Interestingly, in our study, female gastroparesis patients had significantly worse symptoms during the luteal phase compared to the follicular phase of the menstrual cycle for nausea and early satiety, but not for vomiting, bloating, abdominal pain, fullness, or loss of appetite. The increased symptoms of nausea and early satiety occurring in the luteal phase suggest that estrogen and progesterone may be responsible as levels of these hormones are typically elevated during this phase of the menstrual cycle. Female reproductive hormones, especially progesterone, have inhibitory effects on gastric motility. Estrogen has also been shown to effect gastrointestinal motility. In vitro studies using exogenous estrogen has been suggested to prime and enhance the inhibitory effects of progesterone.6 However, studies by Knight et al. have shown that gastric emptying in normal young women is slower than in aged matched men, even in the first 10 days of the menstrual cycle when estrogen and progesterone levels are low.3 A recent study reported by Brennan et al.24 found rates of gastric emptying of glucose were slower during the follicular phase compared to the luteal phase of the menstrual cycle in healthy non-diabetic females. Gender-related differences have also been reported to be present in the proximal stomach affecting motility and perception.25 Estrogen and progesterone may also induce gastric dysrhythmias in the postprandial period.26

Traditionally, OCPs are packaged with 21 active (hormone-containing) pills and seven placebo pills (contain no hormones). During the week of placebo pills, withdrawal bleeding occurs and simulates an average 28-day menstrual cycle. Placebo pills may be skipped, going straight to the next pack of active pills to prevent the withdrawal bleeding. More recently, extended or continuous use of OCPs has been employed to treat endometriosis, dysmenorrhea, and menstruation-associated symptoms.27 OCPs have been used to avoid menstruation altogether. Synthetic estrogen and progesterone in each pill pack prevent both ovulation and menstruation. This occurs by mimicking the body’s own hormones and triggers a negative feedback loop to the hypothalamus and pituitary gland to suppress ovulation. Older research studying the effects of OCPs on gastric emptying and GI function generally assessed the effects of daily administration of OCPs and did not assess the newer extended or continuous hormonal contraception which were used by the patients in this study.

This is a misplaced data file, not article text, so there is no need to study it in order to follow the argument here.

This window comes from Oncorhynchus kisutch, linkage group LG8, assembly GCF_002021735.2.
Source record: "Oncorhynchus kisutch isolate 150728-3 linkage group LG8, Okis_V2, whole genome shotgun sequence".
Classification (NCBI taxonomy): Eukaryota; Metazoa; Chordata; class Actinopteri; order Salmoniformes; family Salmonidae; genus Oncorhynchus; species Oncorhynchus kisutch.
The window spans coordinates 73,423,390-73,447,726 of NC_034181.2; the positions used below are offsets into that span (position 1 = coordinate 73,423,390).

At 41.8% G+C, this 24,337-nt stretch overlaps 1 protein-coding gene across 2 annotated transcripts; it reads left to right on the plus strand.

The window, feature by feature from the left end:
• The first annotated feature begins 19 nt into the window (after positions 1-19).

Oral contraceptive agents act by centrally suppressing endogenous ovarian sex hormones production. In this study, the patients on continuous hormonal contraception still experience symptoms, though with less variation. Perhaps this was due to suppression of both the LH surge and ovulation (associated with rising progesterone levels) caused by reducing cyclic variation in sex hormones and providing a more consistent hormonal level. Interestingly, vomiting was less severe in patients taking OCPs compared to patients taking OCPs. These findings suggest that it may be useful to investigate a role for hormonal contraception to limit variation of symptoms during the menstrual cycle in female patients with gastroparesis. These findings also raise the question as to whether a central mechanism for female sex hormones on the perception of gastrointestinal symptoms exists.

This study enrolled patients with gastroparesis from a tertiary medical center. This was helpful to accrue the number of patients with gastroparesis needed for the study. However, patients in a tertiary medical center may have more severe symptoms than the general community. There were some differences among the study groups with respect to ethnicity, BMI, presence of gastric electric stimulators; however, these did not appear to have an effect on the results of this study. In future studies, we plan to enroll more patients and lengthen the period of time we follow our patients. In this study, we used a convenient test, basal body temperature recordings, to assess for ovulation for which all patients were compliant; more superior forms of measuring LH and progesterone exist and could be used.

In summary, this study demonstrates that there are variations in symptoms of female patients with gastroparesis that occur along the menstrual cycle. Increased symptoms, particularly nausea and early satiety, occurred in the luteal phase of the menstrual cycle in female patients with gastroparesis. Interestingly, variations in symptoms were not seen in gastroparesis female patients on hormonal contraception.

References

  1. Top of page
  2. Abstract
  3. Introduction
  4. Methods
  5. Results
  6. Discussion
  7. References